Hypothyroidism is a well-documented complication after treatment of head and neck cancer and is particularly significant among patients undergoing laryngectomy. The objective of this study was the identification of factors associated with the development of hypothyroidism in this population. Records of 136 patients treated with laryngectomy were retrospectively reviewed in an attempt to define a risk factor profile for patients in whom hypothyroidism is most likely to develop after laryngectomy. The Cox proportional hazards model was used to identify factors significantly related to an increased, risk for development of hypothyroidism. The actuarial method was used to estimate the period of greatest risk for the development of hypothyroidism. Increased risks were found for patients who were female (P = 0.0049), received preoperative radiation therapy (P = 0.0022), had invasion of the thyroid gland by tumor (P = 0.0003), had presence of cervical metastases (P = 0.0022), and had postoperative fistula (P = 0.0095). From the actuarial method, we estimated that the period of time when patients were at greatest risk for development of hypothyroidism was between 0 and 14 months after surgical intervention. Wound complications were twice as frequent in hypothyroid patients. Perioperative awareness of risk factors associated with the development of hypothyroidism in patients undergoing laryngectomy allows for early recognition and management of hypothyroidism and may reduce the number of complications related to wound healing and fistula.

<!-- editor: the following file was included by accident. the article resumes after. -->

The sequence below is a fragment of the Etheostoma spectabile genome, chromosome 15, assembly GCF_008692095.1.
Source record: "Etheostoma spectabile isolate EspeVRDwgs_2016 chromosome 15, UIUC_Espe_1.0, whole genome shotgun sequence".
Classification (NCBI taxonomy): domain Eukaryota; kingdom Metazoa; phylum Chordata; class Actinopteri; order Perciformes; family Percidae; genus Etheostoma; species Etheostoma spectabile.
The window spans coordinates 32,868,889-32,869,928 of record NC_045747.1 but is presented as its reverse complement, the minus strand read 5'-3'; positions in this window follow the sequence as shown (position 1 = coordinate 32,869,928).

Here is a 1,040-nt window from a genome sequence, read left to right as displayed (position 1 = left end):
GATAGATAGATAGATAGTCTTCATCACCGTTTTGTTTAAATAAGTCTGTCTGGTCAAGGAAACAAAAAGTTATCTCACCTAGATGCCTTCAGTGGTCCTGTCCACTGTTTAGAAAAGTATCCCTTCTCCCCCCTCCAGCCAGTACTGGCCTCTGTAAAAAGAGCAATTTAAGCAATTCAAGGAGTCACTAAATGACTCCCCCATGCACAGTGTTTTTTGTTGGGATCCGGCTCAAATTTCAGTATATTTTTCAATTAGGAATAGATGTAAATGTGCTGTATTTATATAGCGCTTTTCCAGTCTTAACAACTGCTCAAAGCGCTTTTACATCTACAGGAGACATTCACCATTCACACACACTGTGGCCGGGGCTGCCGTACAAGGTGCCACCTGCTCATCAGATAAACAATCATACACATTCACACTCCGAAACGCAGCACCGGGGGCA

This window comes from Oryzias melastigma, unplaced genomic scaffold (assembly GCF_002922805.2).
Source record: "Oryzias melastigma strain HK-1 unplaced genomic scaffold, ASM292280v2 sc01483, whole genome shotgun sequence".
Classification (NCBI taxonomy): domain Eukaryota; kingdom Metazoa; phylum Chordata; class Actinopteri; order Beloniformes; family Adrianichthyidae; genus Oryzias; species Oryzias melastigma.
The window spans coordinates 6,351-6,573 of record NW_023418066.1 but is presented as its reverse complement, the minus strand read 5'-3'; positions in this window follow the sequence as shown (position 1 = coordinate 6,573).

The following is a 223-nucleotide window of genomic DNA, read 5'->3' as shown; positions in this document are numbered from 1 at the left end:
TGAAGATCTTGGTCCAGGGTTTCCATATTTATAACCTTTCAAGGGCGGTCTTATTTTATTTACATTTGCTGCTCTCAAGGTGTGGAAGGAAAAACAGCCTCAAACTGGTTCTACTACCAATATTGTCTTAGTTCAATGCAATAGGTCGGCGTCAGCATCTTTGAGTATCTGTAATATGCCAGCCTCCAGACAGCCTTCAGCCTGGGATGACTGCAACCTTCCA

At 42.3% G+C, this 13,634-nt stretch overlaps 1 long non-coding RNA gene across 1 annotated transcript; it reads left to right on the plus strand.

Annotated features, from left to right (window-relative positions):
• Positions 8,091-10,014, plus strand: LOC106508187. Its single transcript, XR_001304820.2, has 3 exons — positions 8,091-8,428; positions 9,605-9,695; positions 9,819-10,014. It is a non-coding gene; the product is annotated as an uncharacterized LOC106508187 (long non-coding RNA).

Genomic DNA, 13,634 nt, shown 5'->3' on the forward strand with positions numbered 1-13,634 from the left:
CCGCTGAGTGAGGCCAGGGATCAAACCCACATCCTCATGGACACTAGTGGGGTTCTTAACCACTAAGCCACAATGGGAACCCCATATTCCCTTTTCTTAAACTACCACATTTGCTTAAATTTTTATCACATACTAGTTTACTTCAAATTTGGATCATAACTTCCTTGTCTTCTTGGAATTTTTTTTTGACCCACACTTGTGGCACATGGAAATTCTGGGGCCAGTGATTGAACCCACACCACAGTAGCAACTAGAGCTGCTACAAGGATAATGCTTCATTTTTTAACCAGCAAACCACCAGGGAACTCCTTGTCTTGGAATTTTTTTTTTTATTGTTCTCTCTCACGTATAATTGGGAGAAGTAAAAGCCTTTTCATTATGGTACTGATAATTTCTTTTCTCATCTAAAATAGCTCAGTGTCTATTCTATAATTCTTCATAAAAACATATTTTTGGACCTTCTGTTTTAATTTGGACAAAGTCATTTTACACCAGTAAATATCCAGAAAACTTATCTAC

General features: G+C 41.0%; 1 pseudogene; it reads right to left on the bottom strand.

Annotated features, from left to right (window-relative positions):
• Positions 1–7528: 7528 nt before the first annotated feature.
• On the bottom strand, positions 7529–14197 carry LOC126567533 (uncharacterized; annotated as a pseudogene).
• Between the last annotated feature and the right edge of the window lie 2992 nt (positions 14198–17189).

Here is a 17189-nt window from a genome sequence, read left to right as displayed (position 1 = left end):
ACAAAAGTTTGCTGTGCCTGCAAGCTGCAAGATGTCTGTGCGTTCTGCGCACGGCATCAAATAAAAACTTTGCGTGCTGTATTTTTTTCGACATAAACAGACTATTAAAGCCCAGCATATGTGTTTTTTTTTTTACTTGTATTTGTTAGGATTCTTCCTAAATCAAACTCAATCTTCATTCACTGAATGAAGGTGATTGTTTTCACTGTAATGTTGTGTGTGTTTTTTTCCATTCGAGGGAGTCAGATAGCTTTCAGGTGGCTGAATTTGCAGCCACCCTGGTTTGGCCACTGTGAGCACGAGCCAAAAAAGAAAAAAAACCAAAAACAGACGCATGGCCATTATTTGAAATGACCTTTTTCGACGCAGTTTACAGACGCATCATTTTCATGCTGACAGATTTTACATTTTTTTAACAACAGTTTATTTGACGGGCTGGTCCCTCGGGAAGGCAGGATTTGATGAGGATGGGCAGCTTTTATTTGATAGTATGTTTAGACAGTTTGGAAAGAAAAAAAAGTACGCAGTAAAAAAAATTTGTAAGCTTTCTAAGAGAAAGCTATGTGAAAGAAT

|Number of pages||7|
|Journal||Otolaryngology - Head and Neck Surgery|
|State||Published - 2000|
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